Another Round of Catch Up

The past several weeks have flown by and I’ve let my blog go a bit (which I feel ok about, we have to give ourselves grace!) I’m finally feeling a bit of space to come up for air and to reconnect. I wanted to document a few presentations from the past few months (below.) In the meantime, I’m very open to suggestions for WordPress themes. It has been a while since I’ve played around in the sandbox, so feeling a bit rusty.  Ideas/thoughts welcome and appreciated!

First, I was honoured to be the keynote at DCU’s 2023 Postgraduate Research Unconference in May. My presentation was titled: The Possibilities and Practices of the Qualitative Landscape. It was really great to reflect on qualitative methods (after a pause from teaching them) and I felt a bit of my creative juices returning as I used a lot of my own photos in the presentation.

Second, I was kindly asked to present at the N-TUTORR Digital Transformation Masterclass in June on the topic of Digital Transformation from a faculty lens – my slides are below (and recording linked above.) This was a great opportunity to learn more about the N-TUTORR project and to engage with colleagues across the country.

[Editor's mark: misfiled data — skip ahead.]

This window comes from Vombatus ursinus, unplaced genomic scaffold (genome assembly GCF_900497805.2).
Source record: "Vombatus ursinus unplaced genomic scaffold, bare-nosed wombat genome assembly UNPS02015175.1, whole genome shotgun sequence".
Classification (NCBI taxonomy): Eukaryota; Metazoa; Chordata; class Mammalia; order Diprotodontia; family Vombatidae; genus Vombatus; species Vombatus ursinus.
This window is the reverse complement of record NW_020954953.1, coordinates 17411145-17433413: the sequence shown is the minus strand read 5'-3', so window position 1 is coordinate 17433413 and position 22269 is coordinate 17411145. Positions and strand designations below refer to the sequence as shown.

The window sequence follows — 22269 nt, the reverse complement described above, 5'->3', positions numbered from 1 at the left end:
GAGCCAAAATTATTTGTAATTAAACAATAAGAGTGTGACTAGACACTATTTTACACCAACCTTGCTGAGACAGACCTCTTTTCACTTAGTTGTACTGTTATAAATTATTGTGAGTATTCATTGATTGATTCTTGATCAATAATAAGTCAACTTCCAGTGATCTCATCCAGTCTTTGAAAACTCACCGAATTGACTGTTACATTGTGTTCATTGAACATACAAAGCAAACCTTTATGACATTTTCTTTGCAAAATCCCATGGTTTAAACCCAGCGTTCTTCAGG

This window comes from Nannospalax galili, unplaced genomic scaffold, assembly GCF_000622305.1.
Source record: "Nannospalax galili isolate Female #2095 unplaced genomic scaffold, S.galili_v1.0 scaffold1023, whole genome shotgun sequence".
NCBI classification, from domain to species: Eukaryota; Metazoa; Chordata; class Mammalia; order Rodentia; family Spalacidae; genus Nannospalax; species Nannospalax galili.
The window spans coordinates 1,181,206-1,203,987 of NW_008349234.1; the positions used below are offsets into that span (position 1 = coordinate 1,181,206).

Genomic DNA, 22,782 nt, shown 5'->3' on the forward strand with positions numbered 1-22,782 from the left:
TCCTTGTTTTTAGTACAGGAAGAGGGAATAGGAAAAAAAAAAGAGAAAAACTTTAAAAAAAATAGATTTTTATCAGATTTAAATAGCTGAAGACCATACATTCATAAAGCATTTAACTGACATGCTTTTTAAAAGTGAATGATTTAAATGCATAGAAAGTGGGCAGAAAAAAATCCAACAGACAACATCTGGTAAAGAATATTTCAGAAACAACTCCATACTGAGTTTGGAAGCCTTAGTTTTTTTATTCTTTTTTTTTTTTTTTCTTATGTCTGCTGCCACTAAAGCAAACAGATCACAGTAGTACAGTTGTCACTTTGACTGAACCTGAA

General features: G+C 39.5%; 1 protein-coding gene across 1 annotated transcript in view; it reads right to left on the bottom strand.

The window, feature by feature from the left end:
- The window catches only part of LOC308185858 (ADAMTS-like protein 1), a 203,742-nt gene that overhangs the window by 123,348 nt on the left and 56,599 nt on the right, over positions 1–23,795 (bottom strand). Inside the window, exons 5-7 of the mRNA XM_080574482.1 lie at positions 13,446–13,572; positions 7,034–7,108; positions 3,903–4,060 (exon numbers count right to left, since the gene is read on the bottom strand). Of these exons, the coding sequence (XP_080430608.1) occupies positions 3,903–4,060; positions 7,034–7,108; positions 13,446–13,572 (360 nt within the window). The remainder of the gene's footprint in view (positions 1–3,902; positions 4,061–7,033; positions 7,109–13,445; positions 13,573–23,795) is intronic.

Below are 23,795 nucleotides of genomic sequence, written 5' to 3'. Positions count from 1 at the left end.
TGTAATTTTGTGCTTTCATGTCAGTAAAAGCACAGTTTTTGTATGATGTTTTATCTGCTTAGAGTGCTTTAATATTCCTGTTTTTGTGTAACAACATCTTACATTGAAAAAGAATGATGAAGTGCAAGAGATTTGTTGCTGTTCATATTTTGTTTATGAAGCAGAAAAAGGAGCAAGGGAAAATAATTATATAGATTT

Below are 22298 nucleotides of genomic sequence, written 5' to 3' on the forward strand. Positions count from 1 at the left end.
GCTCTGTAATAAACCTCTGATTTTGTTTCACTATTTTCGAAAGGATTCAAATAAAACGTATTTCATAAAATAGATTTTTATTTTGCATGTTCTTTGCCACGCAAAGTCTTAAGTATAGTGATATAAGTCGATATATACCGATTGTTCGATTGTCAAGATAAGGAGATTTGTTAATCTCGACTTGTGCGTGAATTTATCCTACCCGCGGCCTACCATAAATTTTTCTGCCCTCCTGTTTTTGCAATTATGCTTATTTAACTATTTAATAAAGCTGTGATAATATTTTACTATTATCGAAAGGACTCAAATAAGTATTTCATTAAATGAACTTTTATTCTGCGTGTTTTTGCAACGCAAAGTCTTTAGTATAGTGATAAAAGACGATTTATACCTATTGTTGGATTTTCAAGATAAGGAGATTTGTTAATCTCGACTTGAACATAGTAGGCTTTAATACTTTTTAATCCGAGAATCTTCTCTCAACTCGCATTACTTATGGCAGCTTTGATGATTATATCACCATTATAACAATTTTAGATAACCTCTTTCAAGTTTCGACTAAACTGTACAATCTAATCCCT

I’m settling in here, starting to understand the educational developer landscape, re-engaging in teaching & learning circles.  I’ve always wandered in, through, and around the space – but, it’s nice to be back in the thick of it and to be situated within a new cultural context for the work. It’s also been nice to have time to think about what the next stages of my own career will look like. I have the privilege of time to think, which is something new (and exciting) for me.

My (virtual) week in Ireland

A few weeks ago I was lucky to spend time with my dear Irish friends and colleagues. On Monday, April 12th I got a notice that my book review of Blended and Online Learning for Global Citizenship: New Technologies and Opportunities for Intercultural Education was published in Irish Educational Studies.

Then, I trotted off to Munster Technological University on Wednesday, April 14th for #GastaGoesGlobal, One Year Later. You can check out the entire recording here:

Finally, I popped over to NUI Galway on Friday, April 16th in the early morning (my time) to meet with the lovely folks in the Teaching Online course with the Centre for Excellence in Learning and Teaching (CELT). We had a nice informal chat and I shared some of my experiences and resources for teaching online.

I’ll be headed back on Saturday, May 15th for #ICTEDU! Registration is open, so please click through and join us!